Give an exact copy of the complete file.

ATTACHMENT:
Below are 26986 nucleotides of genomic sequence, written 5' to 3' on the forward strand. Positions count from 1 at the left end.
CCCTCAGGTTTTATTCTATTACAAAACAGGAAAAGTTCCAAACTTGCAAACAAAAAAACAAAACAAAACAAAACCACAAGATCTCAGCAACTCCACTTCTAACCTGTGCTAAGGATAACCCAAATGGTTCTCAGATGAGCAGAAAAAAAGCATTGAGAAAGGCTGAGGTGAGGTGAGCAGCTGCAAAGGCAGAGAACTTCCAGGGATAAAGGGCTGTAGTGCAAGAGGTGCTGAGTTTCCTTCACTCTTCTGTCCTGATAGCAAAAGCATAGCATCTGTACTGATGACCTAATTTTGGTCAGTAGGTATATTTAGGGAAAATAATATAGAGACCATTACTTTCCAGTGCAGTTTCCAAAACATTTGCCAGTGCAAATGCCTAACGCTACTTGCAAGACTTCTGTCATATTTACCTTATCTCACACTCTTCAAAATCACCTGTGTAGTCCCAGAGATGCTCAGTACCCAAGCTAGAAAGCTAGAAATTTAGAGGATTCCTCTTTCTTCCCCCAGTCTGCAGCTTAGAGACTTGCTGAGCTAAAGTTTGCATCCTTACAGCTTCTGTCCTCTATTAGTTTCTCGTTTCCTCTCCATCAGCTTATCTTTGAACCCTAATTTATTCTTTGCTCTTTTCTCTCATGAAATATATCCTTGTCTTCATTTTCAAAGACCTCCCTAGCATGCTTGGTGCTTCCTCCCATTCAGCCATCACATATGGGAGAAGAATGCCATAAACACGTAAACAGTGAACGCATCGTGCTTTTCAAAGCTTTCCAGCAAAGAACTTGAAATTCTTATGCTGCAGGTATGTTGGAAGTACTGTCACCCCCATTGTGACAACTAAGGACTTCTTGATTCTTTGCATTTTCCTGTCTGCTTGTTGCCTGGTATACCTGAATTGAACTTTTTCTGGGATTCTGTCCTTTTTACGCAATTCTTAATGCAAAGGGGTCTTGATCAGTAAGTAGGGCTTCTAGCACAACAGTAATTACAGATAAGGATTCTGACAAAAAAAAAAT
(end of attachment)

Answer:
Below are 26986 nucleotides of genomic sequence, written 5' to 3' on the forward strand. Positions count from 1 at the left end.
CCCTCAGGTTTTATTCTATTACAAAACAGGAAAAGTTCCAAACTTGCAAACAAAAAAACAAAACAAAACAAAACCACAAGATCTCAGCAACTCCACTTCTAACCTGTGCTAAGGATAACCCAAATGGTTCTCAGATGAGCAGAAAAAAAGCATTGAGAAAGGCTGAGGTGAGGTGAGCAGCTGCAAAGGCAGAGAACTTCCAGGGATAAAGGGCTGTAGTGCAAGAGGTGCTGAGTTTCCTTCACTCTTCTGTCCTGATAGCAAAAGCATAGCATCTGTACTGATGACCTAATTTTGGTCAGTAGGTATATTTAGGGAAAATAATATAGAGACCATTACTTTCCAGTGCAGTTTCCAAAACATTTGCCAGTGCAAATGCCTAACGCTACTTGCAAGACTTCTGTCATATTTACCTTATCTCACACTCTTCAAAATCACCTGTGTAGTCCCAGAGATGCTCAGTACCCAAGCTAGAAAGCTAGAAATTTAGAGGATTCCTCTTTCTTCCCCCAGTCTGCAGCTTAGAGACTTGCTGAGCTAAAGTTTGCATCCTTACAGCTTCTGTCCTCTATTAGTTTCTCGTTTCCTCTCCATCAGCTTATCTTTGAACCCTAATTTATTCTTTGCTCTTTTCTCTCATGAAATATATCCTTGTCTTCATTTTCAAAGACCTCCCTAGCATGCTTGGTGCTTCCTCCCATTCAGCCATCACATATGGGAGAAGAATGCCATAAACACGTAAACAGTGAACGCATCGTGCTTTTCAAAGCTTTCCAGCAAAGAACTTGAAATTCTTATGCTGCAGGTATGTTGGAAGTACTGTCACCCCCATTGTGACAACTAAGGACTTCTTGATTCTTTGCATTTTCCTGTCTGCTTGTTGCCTGGTATACCTGAATTGAACTTTTTCTGGGATTCTGTCCTTTTTACGCAATTCTTAATGCAAAGGGGTCTTGATCAGTAAGTAGGGCTTCTAGCACAACAGTAATTACAGATAAGGATTCTGACAAAAAAAAAAT